3. Coach Your Fundraisers (Be Hands-On)
Donors give to people, not causes. With P2P fundraising, donors are giving because their friend or family member asked them to – in essence they are recommending your organization to their networks. Make sure your relationship with your fundraisers is strong, and that they have everything they need to be successful. Provide them with information about the cause, and work with them to develop their own, individualized strategy for reaching their fundraising goal. To help you out, we’ve created a free resource that nonprofits can share with their supporters to help them become better fundraisers.
4. Fundraising Incentives are NOT All Created Equal
Prizes, contests, and gifts for donations all make fantastic incentives, and they can go a long way towards helping your campaign raise more money and build community. However, if done poorly, these incentives can actually inhibit your efforts. Make sure that you frame incentives in a way that reinforces a connection to the cause. You aren’t giving someone a free t-shirt, you’re allowing supporters to spread awareness and become more effective activists. When you cast incentives in a way that aligns with your mission, you can more effectively boost engagement (and fundraising totals!).
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5. Maximize Long-Term ROI
No campaign (even a Run Walk Ride event) happens in a vacuum. It’s important to look at how each campaign relates to the others in your annual fundraising cycle. And it’s important to measure your campaign ROI, not just from a financial standpoint, but by looking at how many new donors you acquired, and how many new people you reached, even if they didn’t end up giving. It’s also crucial to provide these people with additional ways to get involved. Thank them, share the impact their efforts have helped you achieve, and direct them towards year-round fundraising opportunities that they can manage on their own, like pledging an upcoming birthday or holiday party, doing another race, or becoming a volunteer. Creating a year-round fundraising community on your website will provide an avenue for your supporters to remain engaged between campaigns and empower them to take independent action like never before!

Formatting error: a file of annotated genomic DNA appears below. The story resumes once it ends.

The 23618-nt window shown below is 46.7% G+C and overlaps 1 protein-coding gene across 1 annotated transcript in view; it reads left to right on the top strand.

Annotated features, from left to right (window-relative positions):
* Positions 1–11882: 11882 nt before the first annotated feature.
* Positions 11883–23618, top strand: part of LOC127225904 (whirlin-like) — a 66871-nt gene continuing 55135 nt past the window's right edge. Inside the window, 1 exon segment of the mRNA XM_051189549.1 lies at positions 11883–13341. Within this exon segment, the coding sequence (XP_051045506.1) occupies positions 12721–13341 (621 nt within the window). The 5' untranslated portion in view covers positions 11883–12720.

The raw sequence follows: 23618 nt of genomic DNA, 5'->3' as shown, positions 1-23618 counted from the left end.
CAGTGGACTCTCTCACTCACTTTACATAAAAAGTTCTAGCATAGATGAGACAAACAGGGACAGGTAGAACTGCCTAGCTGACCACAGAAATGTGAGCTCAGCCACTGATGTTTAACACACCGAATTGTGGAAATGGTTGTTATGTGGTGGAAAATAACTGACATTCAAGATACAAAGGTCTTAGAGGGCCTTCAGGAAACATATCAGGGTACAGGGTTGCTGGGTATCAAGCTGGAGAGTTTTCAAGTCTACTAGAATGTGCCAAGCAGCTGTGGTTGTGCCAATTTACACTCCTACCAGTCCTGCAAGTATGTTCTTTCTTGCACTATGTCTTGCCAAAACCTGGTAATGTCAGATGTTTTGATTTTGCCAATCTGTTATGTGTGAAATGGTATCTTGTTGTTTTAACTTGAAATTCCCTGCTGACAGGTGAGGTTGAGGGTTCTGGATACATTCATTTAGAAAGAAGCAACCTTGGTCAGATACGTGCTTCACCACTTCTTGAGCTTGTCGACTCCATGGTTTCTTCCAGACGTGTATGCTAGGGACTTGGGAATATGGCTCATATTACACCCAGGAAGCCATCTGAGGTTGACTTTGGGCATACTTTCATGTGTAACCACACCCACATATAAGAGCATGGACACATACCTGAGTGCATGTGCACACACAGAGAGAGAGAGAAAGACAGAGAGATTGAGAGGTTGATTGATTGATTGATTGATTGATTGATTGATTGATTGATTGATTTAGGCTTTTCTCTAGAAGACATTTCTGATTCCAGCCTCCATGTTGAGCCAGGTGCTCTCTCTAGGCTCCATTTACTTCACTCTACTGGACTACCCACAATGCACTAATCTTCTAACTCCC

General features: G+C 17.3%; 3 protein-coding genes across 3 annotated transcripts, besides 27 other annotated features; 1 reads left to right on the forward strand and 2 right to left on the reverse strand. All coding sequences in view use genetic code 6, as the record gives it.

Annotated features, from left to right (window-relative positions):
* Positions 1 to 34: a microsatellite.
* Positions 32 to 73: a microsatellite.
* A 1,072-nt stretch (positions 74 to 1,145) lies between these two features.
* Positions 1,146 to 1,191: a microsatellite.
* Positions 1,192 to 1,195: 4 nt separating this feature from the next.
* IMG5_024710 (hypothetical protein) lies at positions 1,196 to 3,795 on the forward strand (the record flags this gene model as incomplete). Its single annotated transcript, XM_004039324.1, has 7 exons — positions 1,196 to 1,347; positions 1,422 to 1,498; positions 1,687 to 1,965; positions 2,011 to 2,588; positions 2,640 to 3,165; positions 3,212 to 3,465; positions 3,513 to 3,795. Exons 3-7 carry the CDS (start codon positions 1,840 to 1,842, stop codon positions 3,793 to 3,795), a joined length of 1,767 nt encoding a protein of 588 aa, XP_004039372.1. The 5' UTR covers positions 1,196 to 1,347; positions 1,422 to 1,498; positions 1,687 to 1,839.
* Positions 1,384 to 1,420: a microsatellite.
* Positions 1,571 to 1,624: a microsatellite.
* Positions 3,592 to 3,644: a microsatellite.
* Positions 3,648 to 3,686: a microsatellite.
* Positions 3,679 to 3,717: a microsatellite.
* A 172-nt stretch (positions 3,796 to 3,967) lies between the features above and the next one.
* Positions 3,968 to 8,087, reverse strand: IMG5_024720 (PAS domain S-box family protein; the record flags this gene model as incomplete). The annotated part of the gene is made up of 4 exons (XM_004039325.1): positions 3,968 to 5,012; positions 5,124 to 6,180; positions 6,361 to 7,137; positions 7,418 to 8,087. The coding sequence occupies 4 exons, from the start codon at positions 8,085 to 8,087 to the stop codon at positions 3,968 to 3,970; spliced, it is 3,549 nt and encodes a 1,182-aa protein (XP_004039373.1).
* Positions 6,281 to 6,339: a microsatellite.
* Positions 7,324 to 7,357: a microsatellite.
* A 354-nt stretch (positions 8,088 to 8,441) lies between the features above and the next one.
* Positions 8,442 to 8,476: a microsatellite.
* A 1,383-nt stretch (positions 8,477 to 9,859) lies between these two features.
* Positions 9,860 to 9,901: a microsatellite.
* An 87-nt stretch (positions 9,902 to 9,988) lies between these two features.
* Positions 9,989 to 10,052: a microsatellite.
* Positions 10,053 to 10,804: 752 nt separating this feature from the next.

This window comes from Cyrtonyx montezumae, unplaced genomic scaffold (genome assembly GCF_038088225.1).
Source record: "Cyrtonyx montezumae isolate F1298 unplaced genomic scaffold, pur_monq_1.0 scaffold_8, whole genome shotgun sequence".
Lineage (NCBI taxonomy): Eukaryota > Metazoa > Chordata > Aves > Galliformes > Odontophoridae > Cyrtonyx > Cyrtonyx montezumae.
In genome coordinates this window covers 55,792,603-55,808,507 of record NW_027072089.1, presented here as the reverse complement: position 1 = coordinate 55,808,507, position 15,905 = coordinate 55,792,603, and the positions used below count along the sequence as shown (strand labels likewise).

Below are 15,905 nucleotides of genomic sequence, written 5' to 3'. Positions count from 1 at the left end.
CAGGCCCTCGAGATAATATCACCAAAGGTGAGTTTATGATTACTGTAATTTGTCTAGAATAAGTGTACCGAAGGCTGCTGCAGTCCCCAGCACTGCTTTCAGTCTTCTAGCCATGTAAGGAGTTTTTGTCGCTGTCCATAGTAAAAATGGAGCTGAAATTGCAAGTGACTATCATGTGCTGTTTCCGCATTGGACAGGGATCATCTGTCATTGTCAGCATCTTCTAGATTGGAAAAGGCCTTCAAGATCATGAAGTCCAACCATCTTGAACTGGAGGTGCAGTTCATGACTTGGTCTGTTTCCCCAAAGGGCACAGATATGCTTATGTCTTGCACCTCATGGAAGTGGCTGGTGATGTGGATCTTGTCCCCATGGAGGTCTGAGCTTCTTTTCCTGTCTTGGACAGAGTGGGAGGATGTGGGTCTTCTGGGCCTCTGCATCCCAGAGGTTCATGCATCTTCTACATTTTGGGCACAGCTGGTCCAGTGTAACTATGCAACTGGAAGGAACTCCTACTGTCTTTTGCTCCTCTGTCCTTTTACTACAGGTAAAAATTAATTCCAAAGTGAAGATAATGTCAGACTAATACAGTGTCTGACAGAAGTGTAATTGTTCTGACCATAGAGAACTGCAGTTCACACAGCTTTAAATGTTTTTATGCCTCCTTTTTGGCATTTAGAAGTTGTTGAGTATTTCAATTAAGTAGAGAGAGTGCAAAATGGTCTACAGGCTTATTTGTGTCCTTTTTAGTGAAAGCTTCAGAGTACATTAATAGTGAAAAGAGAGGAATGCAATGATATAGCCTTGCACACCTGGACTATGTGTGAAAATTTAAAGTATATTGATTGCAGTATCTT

The feedback we’ve gotten post-webinar has been fantastic, and we’re planning many more webinars like this one in the coming months (so stay tuned!). In the meantime though, we invite you to check out the recording of this one. Just click below to get the full video and download the presentation slides!
We offer bi-weekly webinars highlighting the best ways to leverage our fundraising platform, and present “special” webinars like this one, featuring the top minds in the nonprofit sector at least once a month. Just subscribe to the blog to stay up to date with all upcoming sessions.
Photo Credit: Flickr User Akash k